Wham-O company was responsible for some of the most popular children’s toys. The superball, the frisbee, the hula hoop, silly string, the slip-n-slide, instant fish….
These beauties predated sea monkeys, and unlike those freeze-dried brine shrimp they were actual fish. The fish in question were African killifish, and they possess an interesting characteristic: their eggs can survive being dry.
Inspired by a late-1950s trip to Africa, Wham-O realized they had a potential hit on their hands. They gathered up fish and eggs, transported them to America, and began breeding and testing the eggs. The company heads were delighted when their suspicions bore out. The fertilized eggs could be packaged as toys, kept on shelves for months, and after being submerged in water with some food (ironically, the very brine shrimp that would later be marketed as Sea Monkeys) developed into beautiful two-inch long multicolored swimmers.
They brought their newest brainchild to the 1962 New York Toy Fair, and it was a hit. Not just a minor hit, but a major one. Wham-o was a trusted name, and the notion of an instant fish tank was a guaranteed seller. Millions of orders were placed.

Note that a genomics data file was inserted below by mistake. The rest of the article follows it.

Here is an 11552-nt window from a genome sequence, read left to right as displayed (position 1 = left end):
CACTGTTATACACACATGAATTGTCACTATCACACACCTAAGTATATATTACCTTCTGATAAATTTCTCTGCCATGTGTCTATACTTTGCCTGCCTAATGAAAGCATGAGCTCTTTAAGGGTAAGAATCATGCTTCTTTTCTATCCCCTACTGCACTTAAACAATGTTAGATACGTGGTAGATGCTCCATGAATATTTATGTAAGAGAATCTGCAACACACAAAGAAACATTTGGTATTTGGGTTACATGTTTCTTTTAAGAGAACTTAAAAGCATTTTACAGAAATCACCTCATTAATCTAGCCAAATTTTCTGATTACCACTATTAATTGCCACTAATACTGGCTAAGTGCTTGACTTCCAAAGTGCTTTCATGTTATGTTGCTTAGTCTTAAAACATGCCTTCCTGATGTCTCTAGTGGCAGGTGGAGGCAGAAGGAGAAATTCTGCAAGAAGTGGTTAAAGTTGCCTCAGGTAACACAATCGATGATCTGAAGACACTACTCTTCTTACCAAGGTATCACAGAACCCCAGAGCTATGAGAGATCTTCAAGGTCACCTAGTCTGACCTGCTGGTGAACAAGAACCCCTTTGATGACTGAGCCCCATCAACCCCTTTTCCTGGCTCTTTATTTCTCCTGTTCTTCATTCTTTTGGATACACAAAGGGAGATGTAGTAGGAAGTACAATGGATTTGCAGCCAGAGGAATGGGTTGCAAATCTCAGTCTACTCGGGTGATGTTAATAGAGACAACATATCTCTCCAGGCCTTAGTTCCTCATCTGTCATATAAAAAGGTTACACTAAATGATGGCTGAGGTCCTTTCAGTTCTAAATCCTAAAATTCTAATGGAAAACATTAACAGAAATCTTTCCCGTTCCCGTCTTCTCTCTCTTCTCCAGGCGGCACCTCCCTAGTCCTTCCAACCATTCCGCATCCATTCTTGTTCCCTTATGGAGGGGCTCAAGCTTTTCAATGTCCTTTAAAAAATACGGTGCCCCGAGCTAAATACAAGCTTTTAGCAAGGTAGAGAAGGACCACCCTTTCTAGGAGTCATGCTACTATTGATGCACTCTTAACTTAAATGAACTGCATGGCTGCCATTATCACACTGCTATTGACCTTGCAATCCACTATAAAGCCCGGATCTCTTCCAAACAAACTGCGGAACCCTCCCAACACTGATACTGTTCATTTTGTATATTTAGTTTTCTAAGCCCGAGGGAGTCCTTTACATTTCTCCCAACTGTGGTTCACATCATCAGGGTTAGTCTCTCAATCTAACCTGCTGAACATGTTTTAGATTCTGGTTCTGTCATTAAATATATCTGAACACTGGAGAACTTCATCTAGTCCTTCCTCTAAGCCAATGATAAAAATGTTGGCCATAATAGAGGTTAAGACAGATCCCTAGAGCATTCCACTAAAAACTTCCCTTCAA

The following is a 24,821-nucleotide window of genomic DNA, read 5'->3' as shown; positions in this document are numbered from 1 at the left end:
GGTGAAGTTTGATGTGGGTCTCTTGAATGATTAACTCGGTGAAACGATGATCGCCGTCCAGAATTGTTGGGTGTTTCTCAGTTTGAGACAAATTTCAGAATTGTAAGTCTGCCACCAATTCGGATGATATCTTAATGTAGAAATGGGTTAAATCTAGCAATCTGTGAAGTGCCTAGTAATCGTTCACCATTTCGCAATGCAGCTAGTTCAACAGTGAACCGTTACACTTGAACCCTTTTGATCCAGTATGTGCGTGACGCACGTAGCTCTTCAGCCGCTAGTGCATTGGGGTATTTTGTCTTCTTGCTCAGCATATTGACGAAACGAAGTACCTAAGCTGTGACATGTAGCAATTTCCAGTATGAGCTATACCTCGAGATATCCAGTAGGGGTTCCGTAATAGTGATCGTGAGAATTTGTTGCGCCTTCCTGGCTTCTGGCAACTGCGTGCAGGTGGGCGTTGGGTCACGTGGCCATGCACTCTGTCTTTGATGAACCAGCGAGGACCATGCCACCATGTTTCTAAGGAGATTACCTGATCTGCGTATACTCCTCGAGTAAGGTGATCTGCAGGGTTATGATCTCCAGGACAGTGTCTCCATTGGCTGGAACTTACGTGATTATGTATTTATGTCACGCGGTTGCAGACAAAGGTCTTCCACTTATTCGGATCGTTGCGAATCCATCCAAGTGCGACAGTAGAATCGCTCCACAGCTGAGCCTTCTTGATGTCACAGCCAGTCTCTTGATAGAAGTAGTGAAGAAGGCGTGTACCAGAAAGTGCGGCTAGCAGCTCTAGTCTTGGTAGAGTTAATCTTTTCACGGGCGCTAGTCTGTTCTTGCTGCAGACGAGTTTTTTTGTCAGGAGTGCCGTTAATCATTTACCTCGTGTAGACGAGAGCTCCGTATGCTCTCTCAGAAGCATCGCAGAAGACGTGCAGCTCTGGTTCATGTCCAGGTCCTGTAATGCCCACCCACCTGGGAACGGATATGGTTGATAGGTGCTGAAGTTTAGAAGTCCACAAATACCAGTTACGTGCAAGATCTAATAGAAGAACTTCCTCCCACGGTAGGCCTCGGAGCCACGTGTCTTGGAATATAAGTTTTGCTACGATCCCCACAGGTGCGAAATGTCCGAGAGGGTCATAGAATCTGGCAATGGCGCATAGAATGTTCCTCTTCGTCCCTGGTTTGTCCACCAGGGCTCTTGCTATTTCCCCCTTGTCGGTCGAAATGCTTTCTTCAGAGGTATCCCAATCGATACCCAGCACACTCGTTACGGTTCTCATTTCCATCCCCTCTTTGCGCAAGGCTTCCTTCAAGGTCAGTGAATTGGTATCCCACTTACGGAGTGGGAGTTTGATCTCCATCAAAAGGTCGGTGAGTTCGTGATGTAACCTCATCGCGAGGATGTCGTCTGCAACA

….and that’s where the problem arose.
When extra orders were placed for frisbees, or hula hoops, or any other plastic product, the answer was simple: take the cash provided and manufacture more. But fish eggs require more than plastic. They require mommy and daddy fish to be in the fertilization mood, and that simply wasn’t happening.
Faced with millions of orders and only thousands of available units of product, Wham-o began informing their buyers of their mistake, and buyers who’d invested toy store money in products which would never arrive in time for Christmas began losing their jobs.
So, yes, Instant Fish was incredibly popular. It merely didn’t remain so for very long.
Question of the night: What was a childhood toy you wanted but never received?